In my previous post I detailed how to decompile .NET code and explained how this was possible given the nature of the .NET platform. This post will walk you through how to unpack and decompile android mobile applications built on the Xamarin platform. Additionally I will also talk about a utility app I have created to automate the process. The procedure outlined in this guide will assist you in analysing and reviewing code inside Xamarin android applications.
If you have never heard of Xamarin it is an open-sourced platform for building Android and iOS apps with .NET and C#. For this post I’m going to focus on applications built with Xamarin for the Android OS. You can read more about Xamarin here for a deeper dive. Don’t get too invested in it though as Microsoft is looking to merge Xamarin.iOS and Xamarin.Android as apart of the .NET unification process with .NET 6.
In order to demonstrate I’ve created a example Xamarin android app which you can clone from my blog demos repo. Build the
android-xamarin-MobileApp project and test it works on your mobile device.
Let us start with a brief understanding on how these android apps are built. Similar to my explanation on how the .NET platform works below is a diagram that demonstrates that build process with Xamarin.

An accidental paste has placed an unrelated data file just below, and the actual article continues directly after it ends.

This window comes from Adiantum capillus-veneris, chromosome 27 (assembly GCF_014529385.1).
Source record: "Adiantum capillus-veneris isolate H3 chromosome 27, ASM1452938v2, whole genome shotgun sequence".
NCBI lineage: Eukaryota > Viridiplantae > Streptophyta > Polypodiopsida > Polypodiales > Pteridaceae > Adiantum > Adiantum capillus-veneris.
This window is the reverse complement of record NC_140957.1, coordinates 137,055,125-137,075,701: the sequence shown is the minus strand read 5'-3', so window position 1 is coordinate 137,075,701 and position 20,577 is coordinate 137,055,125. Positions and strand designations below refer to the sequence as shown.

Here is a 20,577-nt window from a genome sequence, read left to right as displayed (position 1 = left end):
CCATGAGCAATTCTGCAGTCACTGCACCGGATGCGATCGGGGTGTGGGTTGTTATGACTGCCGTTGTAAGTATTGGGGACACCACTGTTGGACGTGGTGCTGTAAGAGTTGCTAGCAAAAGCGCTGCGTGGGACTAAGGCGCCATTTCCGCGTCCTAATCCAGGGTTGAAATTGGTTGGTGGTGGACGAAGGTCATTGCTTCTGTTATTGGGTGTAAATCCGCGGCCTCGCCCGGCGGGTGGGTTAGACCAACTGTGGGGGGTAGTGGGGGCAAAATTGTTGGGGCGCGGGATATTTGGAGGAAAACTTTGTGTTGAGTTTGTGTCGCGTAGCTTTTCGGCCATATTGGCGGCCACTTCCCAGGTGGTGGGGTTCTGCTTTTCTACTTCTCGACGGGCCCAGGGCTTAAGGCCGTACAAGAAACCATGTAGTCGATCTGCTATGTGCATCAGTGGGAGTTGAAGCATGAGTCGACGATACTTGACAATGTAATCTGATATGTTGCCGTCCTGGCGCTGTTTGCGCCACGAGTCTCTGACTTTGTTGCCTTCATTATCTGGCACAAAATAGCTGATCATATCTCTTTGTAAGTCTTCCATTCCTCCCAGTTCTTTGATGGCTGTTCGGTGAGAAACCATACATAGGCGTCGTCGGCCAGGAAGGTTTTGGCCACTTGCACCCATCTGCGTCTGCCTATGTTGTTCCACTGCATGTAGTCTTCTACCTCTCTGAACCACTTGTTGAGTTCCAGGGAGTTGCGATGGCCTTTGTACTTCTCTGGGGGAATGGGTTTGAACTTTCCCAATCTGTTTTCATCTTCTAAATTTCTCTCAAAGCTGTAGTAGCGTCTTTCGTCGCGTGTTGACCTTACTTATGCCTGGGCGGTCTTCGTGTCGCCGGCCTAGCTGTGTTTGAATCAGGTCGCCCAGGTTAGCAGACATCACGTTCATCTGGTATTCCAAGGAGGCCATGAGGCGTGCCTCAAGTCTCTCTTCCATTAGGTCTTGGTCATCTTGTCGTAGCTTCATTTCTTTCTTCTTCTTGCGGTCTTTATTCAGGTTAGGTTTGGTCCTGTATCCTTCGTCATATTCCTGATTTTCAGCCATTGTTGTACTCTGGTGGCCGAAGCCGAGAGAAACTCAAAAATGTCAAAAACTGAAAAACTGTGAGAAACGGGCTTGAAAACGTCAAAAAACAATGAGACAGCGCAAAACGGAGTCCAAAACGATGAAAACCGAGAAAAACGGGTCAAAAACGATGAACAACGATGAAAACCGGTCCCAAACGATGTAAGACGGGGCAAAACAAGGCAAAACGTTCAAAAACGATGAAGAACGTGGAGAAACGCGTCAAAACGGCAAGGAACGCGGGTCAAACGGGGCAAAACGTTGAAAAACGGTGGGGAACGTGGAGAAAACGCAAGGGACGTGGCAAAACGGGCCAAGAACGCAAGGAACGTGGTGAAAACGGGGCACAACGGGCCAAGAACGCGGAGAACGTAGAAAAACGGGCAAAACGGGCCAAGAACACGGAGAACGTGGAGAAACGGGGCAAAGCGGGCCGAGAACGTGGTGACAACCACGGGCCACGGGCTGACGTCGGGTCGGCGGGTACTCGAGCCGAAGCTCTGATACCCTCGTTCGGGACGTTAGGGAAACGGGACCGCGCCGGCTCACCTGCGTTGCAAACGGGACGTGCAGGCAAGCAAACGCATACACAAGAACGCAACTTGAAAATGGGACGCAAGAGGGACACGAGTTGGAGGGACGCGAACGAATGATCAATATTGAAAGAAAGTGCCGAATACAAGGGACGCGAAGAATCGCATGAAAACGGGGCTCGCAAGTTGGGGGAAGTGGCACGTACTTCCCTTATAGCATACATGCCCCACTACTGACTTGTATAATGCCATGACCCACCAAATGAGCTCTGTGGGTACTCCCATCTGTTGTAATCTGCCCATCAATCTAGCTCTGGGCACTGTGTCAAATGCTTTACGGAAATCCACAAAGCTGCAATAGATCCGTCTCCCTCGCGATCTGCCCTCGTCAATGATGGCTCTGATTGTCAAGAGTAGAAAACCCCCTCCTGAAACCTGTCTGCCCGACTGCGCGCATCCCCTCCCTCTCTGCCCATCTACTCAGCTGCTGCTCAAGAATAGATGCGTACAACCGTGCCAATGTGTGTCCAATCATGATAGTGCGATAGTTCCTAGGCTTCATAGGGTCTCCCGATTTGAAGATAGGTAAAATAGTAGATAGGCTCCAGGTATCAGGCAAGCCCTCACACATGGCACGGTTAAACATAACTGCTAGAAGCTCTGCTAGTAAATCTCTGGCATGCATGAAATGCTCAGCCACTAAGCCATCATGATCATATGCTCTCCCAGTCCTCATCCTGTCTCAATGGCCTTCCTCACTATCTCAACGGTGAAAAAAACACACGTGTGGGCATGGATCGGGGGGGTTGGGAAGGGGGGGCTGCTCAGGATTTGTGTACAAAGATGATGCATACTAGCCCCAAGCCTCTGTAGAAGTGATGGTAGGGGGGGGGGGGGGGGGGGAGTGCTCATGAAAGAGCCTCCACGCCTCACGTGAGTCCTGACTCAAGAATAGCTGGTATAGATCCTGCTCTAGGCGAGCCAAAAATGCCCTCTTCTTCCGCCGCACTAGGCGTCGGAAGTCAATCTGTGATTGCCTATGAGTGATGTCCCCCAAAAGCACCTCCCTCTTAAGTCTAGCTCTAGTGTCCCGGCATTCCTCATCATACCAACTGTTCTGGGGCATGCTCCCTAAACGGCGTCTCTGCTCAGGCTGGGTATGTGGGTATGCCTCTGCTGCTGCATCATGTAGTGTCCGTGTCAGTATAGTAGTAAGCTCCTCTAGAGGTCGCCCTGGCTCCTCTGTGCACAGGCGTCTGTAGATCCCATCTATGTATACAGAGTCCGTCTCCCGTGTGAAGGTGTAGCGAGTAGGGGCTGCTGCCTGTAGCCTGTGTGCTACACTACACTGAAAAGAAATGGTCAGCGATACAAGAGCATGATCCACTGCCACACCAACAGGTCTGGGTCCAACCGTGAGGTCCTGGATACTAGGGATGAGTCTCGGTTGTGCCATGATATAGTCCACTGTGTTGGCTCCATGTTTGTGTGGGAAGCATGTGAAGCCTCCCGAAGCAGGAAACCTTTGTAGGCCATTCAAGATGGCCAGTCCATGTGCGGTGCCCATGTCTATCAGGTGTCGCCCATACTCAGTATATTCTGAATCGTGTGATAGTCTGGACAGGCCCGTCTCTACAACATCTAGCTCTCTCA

Essentially your source code gets compiled into CIL (IL) instructions that are stored in Dynamic Link Library (DLL) managed assemblies. The android package builder then bundles these along with app resources and other data into an APK package. The package then can be installed either ad-hoc via sideloading or deployed to an app distribution platform such as the Google Play Store.
It is important to note that there are various options and settings that can influence what the APK contains. For example, when you are building you may select the option shown in the diagram below to bundle assemblies into native code. The tool tip displayed in Visual Studio suggests this option protects the managed assemblies from examination but you will soon see that this not so true.
To explain why this impacts the unpacking process I’ve created a diagram that shows the differences focusing on the steps that occur between the package bundler and the final output APK.
This option is the default when building an app. The package builder will utilize LZ4 Compression and create files with the .dll extension. These files contain the compressed assemble with a custom header file that consists of a magic identifier ‘XALZ’, an index into the internal assembly descriptor table and the uncompressed size of the assembly. The files will then be put into a directory titled assemblies and packaged into the APK.
When selecting the “bundles assemblies into native code” option, the package builder will utilize another compression algorithm, this time using GZip to compress each of the assemblies into the data segment inside the shared library titled
libmonodroid_bundle_app.so. The shared library is then stored inside the